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Tory MP describes 'grim' struggle of living on £82k a year as he asks for raise
6 October 2021, 20:47 | Updated: 6 October 2021, 23:15
Tory MP Sir Peter Bottomley has described the 'grim' reality of living on £82,000 a year while asking for a pay rise.
The Conservative spoke out about his financial struggles, suggesting MPs should earn the same as GPs for their work.
Despite no longer having money issues, Sir Peter said conditions for newer colleagues were "desperately difficult".
MPs earn £81,932 for their roles in parliament, with the average salary in England standing at £31,461 as of last year.
It comes on the same day that the Universal Credit uplift of £20 came to an end, leaving tens of thousands of the most vulnerable in the UK under more financial strain.
Sir Peter also highlighted that doctors were paid too little in their positions, but said a 'general practitioner in politics' deserved to get equal pay to either way.
"I take the view that being an MP is the greatest honour you could have, but a general practitioner in politics ought to be paid roughly the same as a general practitioner in medicine," he said in a New Statesman interview.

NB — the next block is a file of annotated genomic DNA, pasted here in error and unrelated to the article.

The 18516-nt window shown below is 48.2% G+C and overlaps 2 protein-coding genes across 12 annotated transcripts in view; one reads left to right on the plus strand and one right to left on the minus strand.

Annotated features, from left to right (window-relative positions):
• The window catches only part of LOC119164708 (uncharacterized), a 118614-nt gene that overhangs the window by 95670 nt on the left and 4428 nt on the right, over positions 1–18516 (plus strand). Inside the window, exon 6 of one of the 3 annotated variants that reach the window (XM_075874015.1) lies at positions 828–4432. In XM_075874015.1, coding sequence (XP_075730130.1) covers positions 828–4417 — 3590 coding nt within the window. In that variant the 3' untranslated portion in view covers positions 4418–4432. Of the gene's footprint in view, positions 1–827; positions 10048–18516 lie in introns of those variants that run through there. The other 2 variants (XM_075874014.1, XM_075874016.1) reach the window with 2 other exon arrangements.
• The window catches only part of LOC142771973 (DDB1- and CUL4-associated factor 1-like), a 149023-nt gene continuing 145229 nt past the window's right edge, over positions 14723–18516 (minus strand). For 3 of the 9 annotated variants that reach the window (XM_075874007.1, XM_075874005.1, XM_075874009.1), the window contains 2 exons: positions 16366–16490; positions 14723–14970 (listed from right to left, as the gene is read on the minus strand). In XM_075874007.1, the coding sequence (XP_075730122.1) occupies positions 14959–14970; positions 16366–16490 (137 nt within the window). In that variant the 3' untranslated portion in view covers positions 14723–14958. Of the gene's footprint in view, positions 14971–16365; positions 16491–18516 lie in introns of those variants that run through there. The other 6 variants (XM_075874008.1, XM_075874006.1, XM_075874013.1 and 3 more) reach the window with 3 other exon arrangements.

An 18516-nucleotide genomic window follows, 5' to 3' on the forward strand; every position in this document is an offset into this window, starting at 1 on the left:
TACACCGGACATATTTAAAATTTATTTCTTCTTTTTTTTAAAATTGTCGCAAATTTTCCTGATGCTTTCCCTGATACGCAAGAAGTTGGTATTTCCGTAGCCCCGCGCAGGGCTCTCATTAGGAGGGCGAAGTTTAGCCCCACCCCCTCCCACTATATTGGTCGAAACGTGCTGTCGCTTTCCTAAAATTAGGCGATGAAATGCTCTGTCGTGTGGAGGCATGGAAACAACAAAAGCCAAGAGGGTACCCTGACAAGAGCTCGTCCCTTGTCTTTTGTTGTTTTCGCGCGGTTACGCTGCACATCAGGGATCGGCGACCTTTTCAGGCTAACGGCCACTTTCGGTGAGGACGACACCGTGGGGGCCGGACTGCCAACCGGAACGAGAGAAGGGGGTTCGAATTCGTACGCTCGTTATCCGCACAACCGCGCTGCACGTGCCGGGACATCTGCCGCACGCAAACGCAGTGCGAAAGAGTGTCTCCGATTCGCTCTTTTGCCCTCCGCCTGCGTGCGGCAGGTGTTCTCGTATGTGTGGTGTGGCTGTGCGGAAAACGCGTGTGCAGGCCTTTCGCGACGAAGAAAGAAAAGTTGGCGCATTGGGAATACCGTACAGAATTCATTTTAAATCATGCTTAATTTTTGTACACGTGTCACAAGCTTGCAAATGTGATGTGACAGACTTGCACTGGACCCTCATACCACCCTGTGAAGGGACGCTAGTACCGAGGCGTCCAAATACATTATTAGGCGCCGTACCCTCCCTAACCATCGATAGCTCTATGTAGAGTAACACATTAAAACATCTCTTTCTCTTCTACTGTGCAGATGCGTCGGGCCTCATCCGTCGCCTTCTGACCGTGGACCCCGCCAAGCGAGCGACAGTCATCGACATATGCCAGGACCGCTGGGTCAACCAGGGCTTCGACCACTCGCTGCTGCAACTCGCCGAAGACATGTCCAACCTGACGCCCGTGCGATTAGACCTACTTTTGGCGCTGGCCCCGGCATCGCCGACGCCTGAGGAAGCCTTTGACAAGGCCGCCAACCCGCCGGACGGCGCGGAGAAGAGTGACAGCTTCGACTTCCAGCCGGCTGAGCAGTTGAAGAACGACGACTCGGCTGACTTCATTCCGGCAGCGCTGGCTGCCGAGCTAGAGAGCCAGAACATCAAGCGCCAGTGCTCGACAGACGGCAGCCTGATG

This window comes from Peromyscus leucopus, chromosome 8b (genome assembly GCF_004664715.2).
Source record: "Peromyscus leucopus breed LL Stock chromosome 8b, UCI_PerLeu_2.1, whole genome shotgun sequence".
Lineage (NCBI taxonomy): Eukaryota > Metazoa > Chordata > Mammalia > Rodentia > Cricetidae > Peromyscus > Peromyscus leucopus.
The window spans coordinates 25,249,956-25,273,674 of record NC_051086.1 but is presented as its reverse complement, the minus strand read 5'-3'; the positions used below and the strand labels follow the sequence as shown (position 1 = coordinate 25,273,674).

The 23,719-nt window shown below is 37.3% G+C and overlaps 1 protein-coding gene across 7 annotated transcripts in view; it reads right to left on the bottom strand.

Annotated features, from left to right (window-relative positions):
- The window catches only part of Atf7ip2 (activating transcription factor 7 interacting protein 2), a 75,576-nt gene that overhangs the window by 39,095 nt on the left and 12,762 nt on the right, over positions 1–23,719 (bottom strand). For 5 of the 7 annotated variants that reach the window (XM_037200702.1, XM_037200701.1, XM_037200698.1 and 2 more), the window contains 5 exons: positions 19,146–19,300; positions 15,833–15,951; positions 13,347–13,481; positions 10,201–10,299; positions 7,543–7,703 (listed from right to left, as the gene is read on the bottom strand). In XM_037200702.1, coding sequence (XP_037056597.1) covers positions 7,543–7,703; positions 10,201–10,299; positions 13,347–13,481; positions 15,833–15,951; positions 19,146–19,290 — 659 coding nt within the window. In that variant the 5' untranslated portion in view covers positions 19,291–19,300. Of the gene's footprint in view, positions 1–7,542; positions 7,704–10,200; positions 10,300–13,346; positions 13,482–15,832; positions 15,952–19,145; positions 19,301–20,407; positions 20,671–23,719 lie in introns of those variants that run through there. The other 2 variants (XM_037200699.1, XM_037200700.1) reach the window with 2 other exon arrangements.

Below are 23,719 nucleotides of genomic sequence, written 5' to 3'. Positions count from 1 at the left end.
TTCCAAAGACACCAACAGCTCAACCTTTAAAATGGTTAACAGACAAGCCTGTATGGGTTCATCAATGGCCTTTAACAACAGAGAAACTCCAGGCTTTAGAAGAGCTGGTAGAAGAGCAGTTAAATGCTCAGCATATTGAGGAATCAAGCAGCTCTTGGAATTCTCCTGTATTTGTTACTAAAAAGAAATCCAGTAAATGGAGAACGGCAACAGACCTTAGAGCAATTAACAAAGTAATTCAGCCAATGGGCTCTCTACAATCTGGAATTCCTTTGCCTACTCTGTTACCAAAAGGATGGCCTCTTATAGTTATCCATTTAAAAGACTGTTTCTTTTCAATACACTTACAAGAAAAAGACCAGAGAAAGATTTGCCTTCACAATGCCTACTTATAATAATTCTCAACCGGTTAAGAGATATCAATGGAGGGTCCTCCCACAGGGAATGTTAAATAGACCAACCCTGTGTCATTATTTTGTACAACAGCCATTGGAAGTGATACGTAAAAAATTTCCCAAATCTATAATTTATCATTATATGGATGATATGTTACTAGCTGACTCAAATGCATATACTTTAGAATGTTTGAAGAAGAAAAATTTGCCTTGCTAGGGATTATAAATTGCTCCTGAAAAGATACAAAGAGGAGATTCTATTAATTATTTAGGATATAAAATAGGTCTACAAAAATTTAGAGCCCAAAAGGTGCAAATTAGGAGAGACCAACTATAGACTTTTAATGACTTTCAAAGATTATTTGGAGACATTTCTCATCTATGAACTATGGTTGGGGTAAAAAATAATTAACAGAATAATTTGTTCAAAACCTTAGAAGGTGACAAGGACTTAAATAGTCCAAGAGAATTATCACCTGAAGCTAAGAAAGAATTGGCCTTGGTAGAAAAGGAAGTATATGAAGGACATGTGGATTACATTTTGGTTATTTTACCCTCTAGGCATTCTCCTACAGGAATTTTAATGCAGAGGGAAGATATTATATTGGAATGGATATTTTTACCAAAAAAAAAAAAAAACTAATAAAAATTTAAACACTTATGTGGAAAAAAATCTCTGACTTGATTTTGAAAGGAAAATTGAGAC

"Doctors are paid far too little nowadays. But if they would get roughly £100,000 a year, the equivalent for an MP to get the same standard of living would be £110-£115,000 a year – it’s never the right time, but if your MP isn’t worth the money, it’s better to change the MP than to change the money."
Speaking of others joining parliament, Sir Peter said: "I don’t know how they manage. It’s really grim."
The longest-serving MP inherited parliament’s Father of the House title after the December 2019 general election.
"There’s no pay, no merit and no responsibility," he said.
He has served as an MP for Worthing West in West Sussex since 1997.